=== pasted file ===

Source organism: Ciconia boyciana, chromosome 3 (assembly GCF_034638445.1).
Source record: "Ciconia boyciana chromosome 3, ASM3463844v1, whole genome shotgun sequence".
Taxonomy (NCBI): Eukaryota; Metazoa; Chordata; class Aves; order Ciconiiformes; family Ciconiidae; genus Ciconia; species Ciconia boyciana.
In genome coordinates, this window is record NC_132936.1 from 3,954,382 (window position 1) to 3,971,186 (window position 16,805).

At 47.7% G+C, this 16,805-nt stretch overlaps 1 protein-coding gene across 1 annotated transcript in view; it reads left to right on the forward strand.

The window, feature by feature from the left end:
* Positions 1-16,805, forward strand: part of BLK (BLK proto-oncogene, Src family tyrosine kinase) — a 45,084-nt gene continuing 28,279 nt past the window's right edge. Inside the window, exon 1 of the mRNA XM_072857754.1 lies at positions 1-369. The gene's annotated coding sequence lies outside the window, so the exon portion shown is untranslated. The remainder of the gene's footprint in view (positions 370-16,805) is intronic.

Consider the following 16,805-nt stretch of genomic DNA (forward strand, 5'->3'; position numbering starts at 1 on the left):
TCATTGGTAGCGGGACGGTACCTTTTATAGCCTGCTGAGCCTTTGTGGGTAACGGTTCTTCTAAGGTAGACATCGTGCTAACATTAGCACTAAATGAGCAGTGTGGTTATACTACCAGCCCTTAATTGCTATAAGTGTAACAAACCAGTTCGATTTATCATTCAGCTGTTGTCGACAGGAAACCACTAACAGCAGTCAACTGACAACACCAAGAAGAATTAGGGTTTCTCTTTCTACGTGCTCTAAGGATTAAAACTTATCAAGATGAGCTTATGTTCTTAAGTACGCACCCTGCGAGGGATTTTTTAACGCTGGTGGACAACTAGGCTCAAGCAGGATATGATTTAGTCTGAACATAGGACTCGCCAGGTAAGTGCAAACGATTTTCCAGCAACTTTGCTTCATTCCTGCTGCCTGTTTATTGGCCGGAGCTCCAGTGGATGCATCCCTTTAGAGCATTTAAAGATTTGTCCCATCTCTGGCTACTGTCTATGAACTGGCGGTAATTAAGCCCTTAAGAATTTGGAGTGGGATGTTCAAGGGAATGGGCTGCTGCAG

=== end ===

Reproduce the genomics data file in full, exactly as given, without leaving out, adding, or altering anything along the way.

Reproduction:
Source organism: Ciconia boyciana, chromosome 3 (assembly GCF_034638445.1).
Source record: "Ciconia boyciana chromosome 3, ASM3463844v1, whole genome shotgun sequence".
Taxonomy (NCBI): Eukaryota; Metazoa; Chordata; class Aves; order Ciconiiformes; family Ciconiidae; genus Ciconia; species Ciconia boyciana.
In genome coordinates, this window is record NC_132936.1 from 3,954,382 (window position 1) to 3,971,186 (window position 16,805).

At 47.7% G+C, this 16,805-nt stretch overlaps 1 protein-coding gene across 1 annotated transcript in view; it reads left to right on the forward strand.

The window, feature by feature from the left end:
* Positions 1-16,805, forward strand: part of BLK (BLK proto-oncogene, Src family tyrosine kinase) — a 45,084-nt gene continuing 28,279 nt past the window's right edge. Inside the window, exon 1 of the mRNA XM_072857754.1 lies at positions 1-369. The gene's annotated coding sequence lies outside the window, so the exon portion shown is untranslated. The remainder of the gene's footprint in view (positions 370-16,805) is intronic.

Consider the following 16,805-nt stretch of genomic DNA (forward strand, 5'->3'; position numbering starts at 1 on the left):
TCATTGGTAGCGGGACGGTACCTTTTATAGCCTGCTGAGCCTTTGTGGGTAACGGTTCTTCTAAGGTAGACATCGTGCTAACATTAGCACTAAATGAGCAGTGTGGTTATACTACCAGCCCTTAATTGCTATAAGTGTAACAAACCAGTTCGATTTATCATTCAGCTGTTGTCGACAGGAAACCACTAACAGCAGTCAACTGACAACACCAAGAAGAATTAGGGTTTCTCTTTCTACGTGCTCTAAGGATTAAAACTTATCAAGATGAGCTTATGTTCTTAAGTACGCACCCTGCGAGGGATTTTTTAACGCTGGTGGACAACTAGGCTCAAGCAGGATATGATTTAGTCTGAACATAGGACTCGCCAGGTAAGTGCAAACGATTTTCCAGCAACTTTGCTTCATTCCTGCTGCCTGTTTATTGGCCGGAGCTCCAGTGGATGCATCCCTTTAGAGCATTTAAAGATTTGTCCCATCTCTGGCTACTGTCTATGAACTGGCGGTAATTAAGCCCTTAAGAATTTGGAGTGGGATGTTCAAGGGAATGGGCTGCTGCAG